'House' Holds Demo Crown on Monday Night

Rash Report: CBS Close Second as 'Big Bang Theory' Sets Series Highs

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MINNEAPOLIS (AdAge.com) -- With today's fractured and fragmented media landscape lowering the bar on what constitutes a "hit" on TV, perhaps the true test is whether a show can switch timeslots and survive, let alone thrive. Given that standard, Fox's "House," which last year made a home on both Monday and Tuesday nights, is a hit.

'House'
'House' Credit: Chris Haston/FOX
And despite dropping 13% of its ad-centric adult 18-49 year olds from its two-hour season premiere last week, the 5.8/15 rating and share made it the highest rated show of the night in the demo. Combined with a 2.9/7 for the season premiere of "Lie to Me," Fox finished first with an overall 4.4/11.

Conversely, NBC had a hit in "Heroes" during its breakout broadcast season on Wednesday nights two years ago, but in year three it's struggling on Monday nights, as last night's 2.5/7 was 11% lower than last week's already weak season premiere. It finished fourth in the timeslot, as did lead-out "Trauma" (2.2/5), which only delivered 44% of the viewers watching the season premiere for the show that used to be in that timeslot (ironically, "Heroes"). "The Jay Leno Show" (1.7/4) followed, down a tenth of a ratings point from last week's last place showing in the timeslot. Overall, NBC finished fourth with a 2.1/5.

After three episodes last week it seems ABC's "Dancing with the Stars" knows no timeslot boundaries. But it will soon settle down to a Monday/Tuesday schedule. Last night's two hour competition was competitive -- especially with households, which it won -- but in the demo the 3.7/9 fell 10% from last week. Lead-out "Castle" (2.2/6) was off a tenth of a ratings point from last week's season bow as ABC finished third with a 3.2/8.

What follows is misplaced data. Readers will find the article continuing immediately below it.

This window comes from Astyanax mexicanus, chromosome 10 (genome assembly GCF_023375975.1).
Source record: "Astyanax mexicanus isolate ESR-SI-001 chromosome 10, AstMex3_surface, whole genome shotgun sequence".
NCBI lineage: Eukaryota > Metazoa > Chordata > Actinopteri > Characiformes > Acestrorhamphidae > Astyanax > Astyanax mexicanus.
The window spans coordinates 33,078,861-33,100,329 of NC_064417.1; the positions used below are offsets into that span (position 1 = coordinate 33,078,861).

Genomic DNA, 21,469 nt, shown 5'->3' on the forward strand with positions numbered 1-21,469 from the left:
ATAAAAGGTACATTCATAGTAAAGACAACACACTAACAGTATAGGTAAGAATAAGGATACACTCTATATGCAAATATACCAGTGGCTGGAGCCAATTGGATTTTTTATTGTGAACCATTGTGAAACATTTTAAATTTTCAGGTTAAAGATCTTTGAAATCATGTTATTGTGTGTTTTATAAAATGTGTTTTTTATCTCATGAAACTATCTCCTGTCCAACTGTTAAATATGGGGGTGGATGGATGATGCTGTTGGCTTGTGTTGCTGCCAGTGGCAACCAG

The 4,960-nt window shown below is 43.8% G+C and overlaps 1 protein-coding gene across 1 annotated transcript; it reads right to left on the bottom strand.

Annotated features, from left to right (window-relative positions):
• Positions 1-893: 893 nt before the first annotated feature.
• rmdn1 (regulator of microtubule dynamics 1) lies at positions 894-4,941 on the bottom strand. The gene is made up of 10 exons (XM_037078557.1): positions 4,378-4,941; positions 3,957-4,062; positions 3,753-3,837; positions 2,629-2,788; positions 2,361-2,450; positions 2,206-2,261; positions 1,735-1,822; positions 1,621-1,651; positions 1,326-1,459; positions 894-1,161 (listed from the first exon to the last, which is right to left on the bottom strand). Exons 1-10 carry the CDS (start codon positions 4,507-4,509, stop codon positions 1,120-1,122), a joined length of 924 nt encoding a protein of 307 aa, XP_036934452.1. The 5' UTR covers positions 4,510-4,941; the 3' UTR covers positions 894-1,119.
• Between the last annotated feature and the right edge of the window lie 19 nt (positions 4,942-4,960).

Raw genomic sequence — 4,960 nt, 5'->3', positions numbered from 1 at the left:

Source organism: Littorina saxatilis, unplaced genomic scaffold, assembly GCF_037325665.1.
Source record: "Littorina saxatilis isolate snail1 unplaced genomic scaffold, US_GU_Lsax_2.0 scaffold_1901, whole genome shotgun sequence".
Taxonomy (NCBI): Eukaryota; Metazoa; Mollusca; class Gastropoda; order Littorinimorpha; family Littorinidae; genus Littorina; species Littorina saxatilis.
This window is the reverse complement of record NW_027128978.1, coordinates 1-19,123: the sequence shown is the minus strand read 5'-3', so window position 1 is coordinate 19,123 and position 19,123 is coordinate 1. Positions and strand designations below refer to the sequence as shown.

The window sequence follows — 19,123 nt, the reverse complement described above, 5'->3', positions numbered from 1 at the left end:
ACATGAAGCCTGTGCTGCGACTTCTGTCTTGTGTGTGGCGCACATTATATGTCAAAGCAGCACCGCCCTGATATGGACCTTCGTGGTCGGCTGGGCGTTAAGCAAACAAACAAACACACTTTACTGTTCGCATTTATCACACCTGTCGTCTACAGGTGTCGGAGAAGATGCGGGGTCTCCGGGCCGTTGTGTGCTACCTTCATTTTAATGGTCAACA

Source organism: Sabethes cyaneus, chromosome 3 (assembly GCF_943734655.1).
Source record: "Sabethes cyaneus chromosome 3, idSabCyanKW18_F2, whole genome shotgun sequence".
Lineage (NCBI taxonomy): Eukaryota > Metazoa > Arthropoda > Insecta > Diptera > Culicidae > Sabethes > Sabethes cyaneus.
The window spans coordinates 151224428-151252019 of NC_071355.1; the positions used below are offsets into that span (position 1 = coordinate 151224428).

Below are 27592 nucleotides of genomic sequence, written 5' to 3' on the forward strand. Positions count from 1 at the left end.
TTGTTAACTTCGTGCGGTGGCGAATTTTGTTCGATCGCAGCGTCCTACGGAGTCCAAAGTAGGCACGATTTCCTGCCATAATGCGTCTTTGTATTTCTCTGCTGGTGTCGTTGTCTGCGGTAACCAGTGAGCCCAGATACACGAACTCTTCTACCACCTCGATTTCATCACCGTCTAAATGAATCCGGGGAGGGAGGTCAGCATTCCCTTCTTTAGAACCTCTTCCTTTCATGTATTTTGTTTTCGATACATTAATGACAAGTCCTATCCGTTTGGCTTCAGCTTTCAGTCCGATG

As for CBS, it has built such a cozy comedic home that shows like "Two and a Half Men" and "Big Bang Theory" can switch timeslots, if not nights, to become big hits. But even the protected space in-between "How I Met Your Mother" (matching last week's season premiere, 3.6/10) and "Men" (4.8/12, up 7%) the foundation is not sound for "Accidentally on Purpose" (3.1/8, down 6%), which not only seems like it couldn't switch timeslots but increasingly appears to be this year's version of "Yes, Dear," the creative clunker that hangs in there commercially, but isn't long for the schedule.

"Big Bang Theory," conversely, is, and once again it superseded its lead-in en route to record ratings, delivering a 5.3/13, which is up 13% from last week's strong start. "CSI: Miami" (4.1/11, two tenths of a ratings point off last week) followed, as the network averaged a second place 4.2/11.

Rash grids
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See how all the shows did in the ratings.
And the CW's "One Tree Hill" (1.1/3, even with last week) and "Gossip Girl" (20% more whisperers with a 1.2/3) had the network finishing fifth with an overall 1.2/3.

What can't yet be gauged, due to Nielsen data delays, are ratings for a program that will probably never change nights, but has changed networks -- and even media forms -- but remains a big hit: ESPN's "Monday Night Football," which most weeks scores broadcast-sized ratings, and sometimes even wins.

WHAT TO WATCH:
Tuesday: "The Good Wife's" inter-family dialogue is far more compelling than the courtroom theatrics that make up the show's more episodic elements. See how week two progresses on CBS at 10 p.m.
Wednesday: The new fall season's most direct attempt to reflect the Great Recession debuts with ABC's "Hank" (Kelsey Grammer as a "master of the universe" mauled by the bear market) and "The Middle" (Patricia Heaton, matriarch of a middle class family in the middle of Indiana).

WHAT TO WATCH FOR:
CBS's Tuesday lineup of "NCIS," "NCIS Los Angeles" and "The Good Wife" was unheralded, but not unwatched. Will week two be a complete sweep again?

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NOTE: All ratings based on adults 18-49. A share is a percentage of adults 18-49 who have their TV sets on at a given time. A rating is a percentage of all adults 18-49, whether or not their sets are turned on. For example, a 1.0 rating is 1% of the total U.S. adults 18-49 population with TVs. Ratings quoted in this column are based on live-plus-same-day unless otherwise noted. (Many ad deals have been negotiated on the basis of commercial-minute, live-plus-three-days viewing.)

John Rash is senior VP-director of media analysis for Campbell Mithun, Minneapolis. For more, see rashreport.com.

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